In this scenario, the duty of care that the production company has towards other people's precious beloved children is fulfilled, the idea that they are human beings and worthy of some degree of concern and safety, and not simply commodities to boost advertising revenue or ratings has been implicitly understood.

Why do we have these two different approaches to young people who generate entertainment for us in the two biggest shows on TV? In case of Junior Apprentice, drinking, inappropriate sexual behaviour or drug taking would destroy the show, but in the case of the X Factor, it positively makes the show.

We are left with two wreckages before us, firstly, the wreckage of a young man's life, he has left the X Factor, badly in need of treatment, publicly shamed. Whilst he is certainly not blameless, the true extent of the show's responsibility will no doubt be conveniently ignored.

The second wreckage is that of the state of public discourse about drugs and alcohol, once again a magic, invisible line has been drawn between the two, hiving drink off as a special exempt class of substance, not really a drug per se.

The effect of this is to help mythologise drinking for a whole new generation, and Frankie has unwittingly done this, propagating an unspoken but tacit message: "Don't do coke kids, but drinking is fine."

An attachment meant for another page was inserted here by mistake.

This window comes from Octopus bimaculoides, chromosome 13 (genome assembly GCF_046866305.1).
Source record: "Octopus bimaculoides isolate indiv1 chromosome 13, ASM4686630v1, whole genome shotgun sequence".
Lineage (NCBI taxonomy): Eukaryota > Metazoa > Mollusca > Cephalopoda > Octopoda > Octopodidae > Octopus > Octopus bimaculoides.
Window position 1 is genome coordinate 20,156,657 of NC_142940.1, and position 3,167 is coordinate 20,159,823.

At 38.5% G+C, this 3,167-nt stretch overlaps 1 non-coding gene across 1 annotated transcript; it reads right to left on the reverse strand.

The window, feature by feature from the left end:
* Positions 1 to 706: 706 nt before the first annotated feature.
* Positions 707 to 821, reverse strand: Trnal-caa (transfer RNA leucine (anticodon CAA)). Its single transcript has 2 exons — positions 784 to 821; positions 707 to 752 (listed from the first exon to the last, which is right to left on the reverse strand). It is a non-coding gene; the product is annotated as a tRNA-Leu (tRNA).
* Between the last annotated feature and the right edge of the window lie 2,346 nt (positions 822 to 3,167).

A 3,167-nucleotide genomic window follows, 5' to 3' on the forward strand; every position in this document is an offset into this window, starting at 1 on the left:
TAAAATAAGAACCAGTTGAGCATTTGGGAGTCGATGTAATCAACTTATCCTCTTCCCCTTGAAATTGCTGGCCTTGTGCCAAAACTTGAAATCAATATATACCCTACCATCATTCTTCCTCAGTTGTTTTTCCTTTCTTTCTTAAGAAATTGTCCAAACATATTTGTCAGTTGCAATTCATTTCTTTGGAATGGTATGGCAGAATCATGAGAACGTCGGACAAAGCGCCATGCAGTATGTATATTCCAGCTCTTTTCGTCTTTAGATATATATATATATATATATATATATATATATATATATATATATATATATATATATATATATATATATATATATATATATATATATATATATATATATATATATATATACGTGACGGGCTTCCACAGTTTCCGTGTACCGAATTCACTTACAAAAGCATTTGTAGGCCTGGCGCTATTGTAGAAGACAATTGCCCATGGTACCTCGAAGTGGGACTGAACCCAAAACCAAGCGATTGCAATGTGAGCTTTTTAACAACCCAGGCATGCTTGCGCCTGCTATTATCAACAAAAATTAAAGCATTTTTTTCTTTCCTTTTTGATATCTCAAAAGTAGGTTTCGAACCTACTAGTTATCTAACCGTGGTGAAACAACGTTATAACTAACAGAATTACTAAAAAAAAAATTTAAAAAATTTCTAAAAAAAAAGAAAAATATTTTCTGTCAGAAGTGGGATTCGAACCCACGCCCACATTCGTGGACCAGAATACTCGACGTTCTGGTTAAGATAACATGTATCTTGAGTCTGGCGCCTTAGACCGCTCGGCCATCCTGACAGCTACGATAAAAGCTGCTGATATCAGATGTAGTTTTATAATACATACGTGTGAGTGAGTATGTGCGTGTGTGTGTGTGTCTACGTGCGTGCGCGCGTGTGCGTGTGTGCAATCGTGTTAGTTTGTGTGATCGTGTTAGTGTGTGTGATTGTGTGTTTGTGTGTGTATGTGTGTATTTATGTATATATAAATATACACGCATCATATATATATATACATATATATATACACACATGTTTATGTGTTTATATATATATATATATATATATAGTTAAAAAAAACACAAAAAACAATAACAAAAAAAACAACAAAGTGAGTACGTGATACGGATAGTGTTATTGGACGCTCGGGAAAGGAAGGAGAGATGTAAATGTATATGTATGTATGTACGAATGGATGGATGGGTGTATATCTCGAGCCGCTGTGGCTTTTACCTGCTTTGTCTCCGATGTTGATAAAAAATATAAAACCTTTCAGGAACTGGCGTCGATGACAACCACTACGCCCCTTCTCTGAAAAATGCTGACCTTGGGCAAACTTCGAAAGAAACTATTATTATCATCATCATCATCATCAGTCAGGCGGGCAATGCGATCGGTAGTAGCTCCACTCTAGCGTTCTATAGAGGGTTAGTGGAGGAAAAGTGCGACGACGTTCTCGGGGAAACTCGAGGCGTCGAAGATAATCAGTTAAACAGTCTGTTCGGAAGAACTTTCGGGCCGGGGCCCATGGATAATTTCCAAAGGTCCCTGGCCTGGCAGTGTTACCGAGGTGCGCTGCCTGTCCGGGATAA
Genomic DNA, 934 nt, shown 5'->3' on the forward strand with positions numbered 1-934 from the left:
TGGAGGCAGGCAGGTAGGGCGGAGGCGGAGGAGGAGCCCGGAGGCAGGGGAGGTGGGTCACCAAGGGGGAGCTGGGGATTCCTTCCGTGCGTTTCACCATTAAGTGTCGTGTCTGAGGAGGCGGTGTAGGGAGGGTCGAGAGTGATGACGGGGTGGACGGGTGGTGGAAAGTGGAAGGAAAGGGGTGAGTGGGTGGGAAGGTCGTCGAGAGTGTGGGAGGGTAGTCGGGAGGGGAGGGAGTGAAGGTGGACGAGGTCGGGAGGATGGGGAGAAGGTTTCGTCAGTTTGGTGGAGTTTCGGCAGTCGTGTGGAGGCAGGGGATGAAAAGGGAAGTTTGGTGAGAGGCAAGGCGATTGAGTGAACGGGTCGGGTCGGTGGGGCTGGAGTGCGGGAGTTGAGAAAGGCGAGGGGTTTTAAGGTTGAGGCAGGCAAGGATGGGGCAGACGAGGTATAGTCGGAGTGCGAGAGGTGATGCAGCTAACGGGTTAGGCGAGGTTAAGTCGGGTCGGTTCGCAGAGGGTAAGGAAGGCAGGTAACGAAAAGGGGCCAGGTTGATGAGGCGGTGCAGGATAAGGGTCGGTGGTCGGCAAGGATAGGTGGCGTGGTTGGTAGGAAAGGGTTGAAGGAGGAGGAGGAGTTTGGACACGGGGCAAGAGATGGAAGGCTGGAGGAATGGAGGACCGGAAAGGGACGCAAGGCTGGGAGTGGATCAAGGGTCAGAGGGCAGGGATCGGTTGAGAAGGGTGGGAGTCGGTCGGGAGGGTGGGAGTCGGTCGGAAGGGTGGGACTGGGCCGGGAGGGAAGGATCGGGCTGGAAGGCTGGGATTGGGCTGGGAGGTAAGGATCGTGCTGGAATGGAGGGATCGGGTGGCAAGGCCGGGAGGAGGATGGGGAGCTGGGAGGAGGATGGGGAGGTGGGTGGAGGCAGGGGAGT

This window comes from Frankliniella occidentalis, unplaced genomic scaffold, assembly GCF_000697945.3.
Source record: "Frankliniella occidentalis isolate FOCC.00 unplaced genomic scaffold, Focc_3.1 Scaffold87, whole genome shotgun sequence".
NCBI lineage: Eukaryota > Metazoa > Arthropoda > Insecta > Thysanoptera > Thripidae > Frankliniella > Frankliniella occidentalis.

Tuesday, 8 November 2011

Some handy hints on how to recover

I was asked if there was anything practical one could do, apart from pray, to turn ones will and ones life over to the care of God (Step 3 in AA’s programme of recovery). Well, yes there is.

First you count to 10 – and don’t do anything rash. This gives you time to respond (to be responsible) as opposed to react.

Then you look for something positive lurking underneath whatever’s happened – no matter how hopeless, bleak or desperate that something may be. When you look for something positive you’ll ALWAYS find it. And once you’ve found it you’re found the key to your problem. You’ll be living in the solution.

Thus you’ve found a practical way of turning your will and your life over to the care of God without you understanding him. The above encapsulates the 1st three steps of AA’s programme of recovery.

Simples! Click!